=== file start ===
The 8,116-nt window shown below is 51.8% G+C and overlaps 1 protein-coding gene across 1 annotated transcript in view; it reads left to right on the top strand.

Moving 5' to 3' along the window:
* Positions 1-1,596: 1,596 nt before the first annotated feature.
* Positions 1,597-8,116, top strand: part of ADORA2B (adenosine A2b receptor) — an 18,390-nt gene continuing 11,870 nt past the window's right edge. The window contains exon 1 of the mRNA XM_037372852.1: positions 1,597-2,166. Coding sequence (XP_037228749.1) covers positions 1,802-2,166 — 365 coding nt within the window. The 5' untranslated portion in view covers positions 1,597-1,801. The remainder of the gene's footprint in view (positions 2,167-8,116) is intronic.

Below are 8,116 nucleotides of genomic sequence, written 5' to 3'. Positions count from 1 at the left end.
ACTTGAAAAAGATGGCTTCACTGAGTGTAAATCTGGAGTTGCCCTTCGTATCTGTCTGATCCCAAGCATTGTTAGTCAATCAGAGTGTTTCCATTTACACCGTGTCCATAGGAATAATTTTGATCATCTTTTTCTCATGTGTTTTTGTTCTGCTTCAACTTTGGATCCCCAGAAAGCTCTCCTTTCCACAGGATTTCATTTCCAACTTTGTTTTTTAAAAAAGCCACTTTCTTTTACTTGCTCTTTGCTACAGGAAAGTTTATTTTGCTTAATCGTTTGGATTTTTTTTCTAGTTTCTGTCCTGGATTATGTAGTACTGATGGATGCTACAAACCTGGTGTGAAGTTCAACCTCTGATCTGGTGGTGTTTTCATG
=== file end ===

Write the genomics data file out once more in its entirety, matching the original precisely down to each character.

The 8,116-nt window shown below is 51.8% G+C and overlaps 1 protein-coding gene across 1 annotated transcript in view; it reads left to right on the top strand.

Moving 5' to 3' along the window:
* Positions 1-1,596: 1,596 nt before the first annotated feature.
* Positions 1,597-8,116, top strand: part of ADORA2B (adenosine A2b receptor) — an 18,390-nt gene continuing 11,870 nt past the window's right edge. The window contains exon 1 of the mRNA XM_037372852.1: positions 1,597-2,166. Coding sequence (XP_037228749.1) covers positions 1,802-2,166 — 365 coding nt within the window. The 5' untranslated portion in view covers positions 1,597-1,801. The remainder of the gene's footprint in view (positions 2,167-8,116) is intronic.

Below are 8,116 nucleotides of genomic sequence, written 5' to 3'. Positions count from 1 at the left end.
ACTTGAAAAAGATGGCTTCACTGAGTGTAAATCTGGAGTTGCCCTTCGTATCTGTCTGATCCCAAGCATTGTTAGTCAATCAGAGTGTTTCCATTTACACCGTGTCCATAGGAATAATTTTGATCATCTTTTTCTCATGTGTTTTTGTTCTGCTTCAACTTTGGATCCCCAGAAAGCTCTCCTTTCCACAGGATTTCATTTCCAACTTTGTTTTTTAAAAAAGCCACTTTCTTTTACTTGCTCTTTGCTACAGGAAAGTTTATTTTGCTTAATCGTTTGGATTTTTTTTCTAGTTTCTGTCCTGGATTATGTAGTACTGATGGATGCTACAAACCTGGTGTGAAGTTCAACCTCTGATCTGGTGGTGTTTTCATG